The Furry Critter Network

Abyssinian Breed Description

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Breed Organization

American Cavy Breeders Association

British Cavy Council


Other Names

Life Expectancy
4-8 Years

General Description

The Abyssinian breed is known for their 'rosettes', which are cowlicks growing from the coat. The rosettes are worth 25 points by ARBA standard. The hair is coarse and harsh, shaped in precise rosettes over the body. There are 10 rosettes on a show cavy; four saddle, two shoulder, two hip, and two rump rosettes. Some judging bodies, such as the ANCC, consider shoulder rosettes optional but desired in show Abyssinians. The rosettes are to be round with pinpoint centers, and are to be faulted for guttering (elongated rosettes), double rosettes, and uneven placement. Any Abyssinian showing an interfering extra rosette or missing any required rosettes are to be disqualified from the competition. Double rosettes do not count toward final rosette count.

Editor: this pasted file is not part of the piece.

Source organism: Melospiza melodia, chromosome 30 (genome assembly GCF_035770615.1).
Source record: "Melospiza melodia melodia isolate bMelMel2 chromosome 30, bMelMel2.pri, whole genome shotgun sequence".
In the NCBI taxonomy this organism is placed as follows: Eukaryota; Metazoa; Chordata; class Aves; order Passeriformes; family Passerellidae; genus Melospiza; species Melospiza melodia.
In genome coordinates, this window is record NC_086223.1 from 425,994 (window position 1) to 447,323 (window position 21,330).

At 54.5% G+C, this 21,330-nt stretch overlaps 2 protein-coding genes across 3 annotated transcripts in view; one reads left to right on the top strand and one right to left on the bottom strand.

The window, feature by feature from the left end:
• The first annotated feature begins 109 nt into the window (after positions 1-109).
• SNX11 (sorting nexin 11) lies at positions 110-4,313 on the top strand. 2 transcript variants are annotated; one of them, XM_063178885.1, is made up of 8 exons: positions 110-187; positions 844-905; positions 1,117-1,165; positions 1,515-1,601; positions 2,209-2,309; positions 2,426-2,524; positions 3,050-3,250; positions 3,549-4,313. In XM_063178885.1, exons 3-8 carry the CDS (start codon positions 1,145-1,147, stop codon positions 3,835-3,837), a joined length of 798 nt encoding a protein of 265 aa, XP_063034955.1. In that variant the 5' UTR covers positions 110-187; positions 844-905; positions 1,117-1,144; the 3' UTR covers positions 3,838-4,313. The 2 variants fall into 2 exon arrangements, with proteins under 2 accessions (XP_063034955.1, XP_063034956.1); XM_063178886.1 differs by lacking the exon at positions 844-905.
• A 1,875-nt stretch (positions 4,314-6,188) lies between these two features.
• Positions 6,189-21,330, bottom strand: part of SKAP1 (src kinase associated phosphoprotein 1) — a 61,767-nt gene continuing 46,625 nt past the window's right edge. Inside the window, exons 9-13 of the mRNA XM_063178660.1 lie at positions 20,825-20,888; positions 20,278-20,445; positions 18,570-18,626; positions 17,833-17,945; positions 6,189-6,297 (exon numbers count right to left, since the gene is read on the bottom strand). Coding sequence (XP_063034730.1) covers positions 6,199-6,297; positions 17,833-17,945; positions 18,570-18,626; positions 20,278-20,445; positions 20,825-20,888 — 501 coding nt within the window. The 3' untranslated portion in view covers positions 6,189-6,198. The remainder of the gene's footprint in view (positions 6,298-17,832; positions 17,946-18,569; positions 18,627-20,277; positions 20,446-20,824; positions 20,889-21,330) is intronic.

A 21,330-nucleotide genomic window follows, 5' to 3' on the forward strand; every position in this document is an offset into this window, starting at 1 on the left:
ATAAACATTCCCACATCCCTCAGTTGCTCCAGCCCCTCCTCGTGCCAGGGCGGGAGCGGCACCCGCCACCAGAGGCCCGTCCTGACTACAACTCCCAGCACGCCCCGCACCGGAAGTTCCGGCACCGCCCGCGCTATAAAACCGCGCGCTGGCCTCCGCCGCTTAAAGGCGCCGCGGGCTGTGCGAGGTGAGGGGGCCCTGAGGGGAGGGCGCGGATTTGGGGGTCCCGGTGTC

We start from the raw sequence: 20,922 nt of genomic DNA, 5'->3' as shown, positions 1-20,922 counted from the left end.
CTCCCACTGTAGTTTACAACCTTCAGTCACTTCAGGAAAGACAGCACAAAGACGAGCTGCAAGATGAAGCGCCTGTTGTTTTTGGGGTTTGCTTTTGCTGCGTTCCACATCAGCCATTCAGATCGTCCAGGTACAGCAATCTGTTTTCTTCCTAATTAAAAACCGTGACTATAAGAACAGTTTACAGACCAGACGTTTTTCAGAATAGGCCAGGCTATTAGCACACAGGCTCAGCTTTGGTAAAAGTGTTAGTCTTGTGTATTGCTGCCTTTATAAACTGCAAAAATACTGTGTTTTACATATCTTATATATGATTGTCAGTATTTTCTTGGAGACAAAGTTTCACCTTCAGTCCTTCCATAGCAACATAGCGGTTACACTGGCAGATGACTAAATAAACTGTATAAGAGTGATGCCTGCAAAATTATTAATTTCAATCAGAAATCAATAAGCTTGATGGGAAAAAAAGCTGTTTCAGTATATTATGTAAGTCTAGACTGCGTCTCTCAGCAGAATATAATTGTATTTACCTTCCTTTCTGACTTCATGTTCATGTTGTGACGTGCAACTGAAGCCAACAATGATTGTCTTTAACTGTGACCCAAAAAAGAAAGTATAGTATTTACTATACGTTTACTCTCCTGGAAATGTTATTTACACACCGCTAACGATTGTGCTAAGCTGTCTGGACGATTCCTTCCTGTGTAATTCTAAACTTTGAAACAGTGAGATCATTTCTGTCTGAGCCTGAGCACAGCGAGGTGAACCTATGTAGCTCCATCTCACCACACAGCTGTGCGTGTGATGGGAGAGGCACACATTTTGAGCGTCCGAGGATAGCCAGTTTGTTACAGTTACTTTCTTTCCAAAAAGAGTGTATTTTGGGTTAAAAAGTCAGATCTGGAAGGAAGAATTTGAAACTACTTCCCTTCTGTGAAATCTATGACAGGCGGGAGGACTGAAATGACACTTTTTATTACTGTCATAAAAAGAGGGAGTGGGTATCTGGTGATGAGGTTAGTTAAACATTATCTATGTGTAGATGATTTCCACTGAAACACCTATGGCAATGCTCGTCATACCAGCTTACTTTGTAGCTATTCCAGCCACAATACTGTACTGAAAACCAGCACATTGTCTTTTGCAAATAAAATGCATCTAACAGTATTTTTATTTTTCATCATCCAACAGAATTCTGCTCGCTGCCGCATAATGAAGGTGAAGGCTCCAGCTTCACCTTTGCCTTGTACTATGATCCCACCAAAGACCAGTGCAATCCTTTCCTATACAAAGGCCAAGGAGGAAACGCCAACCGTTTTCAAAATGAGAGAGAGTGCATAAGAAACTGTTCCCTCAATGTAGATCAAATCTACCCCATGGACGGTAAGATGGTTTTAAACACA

Between the rosettes of the Abyssinian's hair are the ridges, worth 25 points by ARBA standard. The ridges between two rosettes should ideally stand rigidly straight, without breaking down onto either side even if pressed down lightly with the palm of a hand. There should be a collar ridge, back ridge, rump ridge, and ridges between every saddle, hip, and rump rosette. ARBA faults for flatness of coat, crooked ridges, a short coat, and soft texture. Other hair disqualifications include a coat over 1.5 inches in length and a satin sheen (not to be confused by the natural luster of some varieties). Required head furnishings (5 points by ARBA standard) include a well formed mustache and an erect mane running down the head.